Ozone Pollution

This is a question we often get asked. Especially by people who are in less built up areas and are surprised to find they have an ozone problem which they associate with big cities. Ozone formation and dispersion is complex and is influenced by many factors. We wrote this blogpost to do our best to explain.

Ozone is often said to be good and bad. For a quick video explanation, check out this animated video.

Good ozone is found in the upper atmosphere and helps to screen out the sun’s harmful UV rays. A hole in the ozone layer was caused by release of CFCs and is only now starting to close up. Because it’s way up high in the atmosphere good ozone doesn’t affect us in the way bad ozone does (even though it’s exactly the same gas).

Bad ozone is ozone found at ground level where it gets ‘breathed’ in by people and plants. When we breathe ozone even in quite small quantities it has a negative effect on our respiratory systems. It’s especially bad for the young and old and people with pre-existing respiratory problems e.g. asthma. It’s bad ozone that we refer to as ozone pollution.

Health effects of ozone pollution

Exposure to ground level ozone can:

  • irritate your respiratory system
  • reduce lung function
  • aggravate asthma
  • inflame and damage cells that line your lungs
  • aggravate chronic lung diseases
  • cause permanent lung damage

Health effects from ozone inhalation often occur without any noticeable signs. So understanding ozone pollution and seeking to control it is essential for maintaining the health of our populations.

Ozone is a secondary pollutant

Ozone isn’t emitted by any particular industry or human activity. Rather it is created through the combination of other pollutants (precursors), such as nitric oxides (NOx) and volatile organic compounds (VOCs), in the presence of sunlight.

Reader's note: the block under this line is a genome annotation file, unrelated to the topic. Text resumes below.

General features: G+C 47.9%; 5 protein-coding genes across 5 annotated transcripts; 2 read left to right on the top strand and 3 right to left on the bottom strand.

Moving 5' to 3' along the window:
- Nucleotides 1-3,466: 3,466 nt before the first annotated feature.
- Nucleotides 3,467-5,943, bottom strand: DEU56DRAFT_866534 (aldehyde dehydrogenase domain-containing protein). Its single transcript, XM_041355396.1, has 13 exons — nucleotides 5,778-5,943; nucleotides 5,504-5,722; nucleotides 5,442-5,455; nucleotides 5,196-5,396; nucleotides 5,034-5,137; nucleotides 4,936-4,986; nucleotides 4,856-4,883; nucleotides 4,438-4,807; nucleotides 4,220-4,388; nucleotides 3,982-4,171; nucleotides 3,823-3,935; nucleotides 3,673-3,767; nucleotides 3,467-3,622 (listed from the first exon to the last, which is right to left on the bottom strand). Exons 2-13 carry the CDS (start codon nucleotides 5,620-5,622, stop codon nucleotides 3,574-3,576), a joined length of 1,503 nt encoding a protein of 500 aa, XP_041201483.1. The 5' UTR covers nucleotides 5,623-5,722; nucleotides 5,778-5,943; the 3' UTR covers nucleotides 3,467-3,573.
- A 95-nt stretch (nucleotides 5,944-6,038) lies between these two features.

Put simply: VOCs + NOx + sunlight = ozone

The presence of sunlight is important to the production of ozone. This is why ozone levels are generally higher in the summer compared to the winter.

Try this link here for a more in depth explanation of the chemical reaction.

Where do VOCs come from?

Volatile organic compounds (VOCs) are a wide range of carbon based (organic) chemicals (compounds) found in various man-made and naturally occurring solids and liquids. They evaporate easily at ordinary room temperature which is why they are termed volatile.

Typical indoor VOC sources include paint, cleaning supplies, furnishings, glues, permanent markers and printing equipment. Levels can be particularly high when there is limited ventilation.

Typical outdoor sources include emissions from the oil and gas industry, solvent usage, agricultural burn-offs and transportation. Although biological VOC emissions tend to be larger overall, man-made sources are a greater concern in urban areas.

Where does NOx come from?

Nitrogen oxides are produced in combustion processes, partly from nitrogen compounds in the fuel, but mostly by direct combination of atmospheric oxygen and nitrogen in flames. Nitrogen oxides are also produced naturally by lightning, and  by microbial processes in soils. Most anthropogenic NOx comes from vehicle emissions and from power stations. The rest comes from a range of industrial processes and from domestic sources.

What happens next?

As you can imagine VOCs and NOx and sunlight are often found in the same place at the same time. When this occurs you get ozone. The extent of ozone pollution depends on a number of factors including:

  • How much VOC is present
  • How much NOx is present
  • The intensity of sunlight
  • How much wind there is and from what direction
  • Geographical features such as mountains and valleys which trap pollutants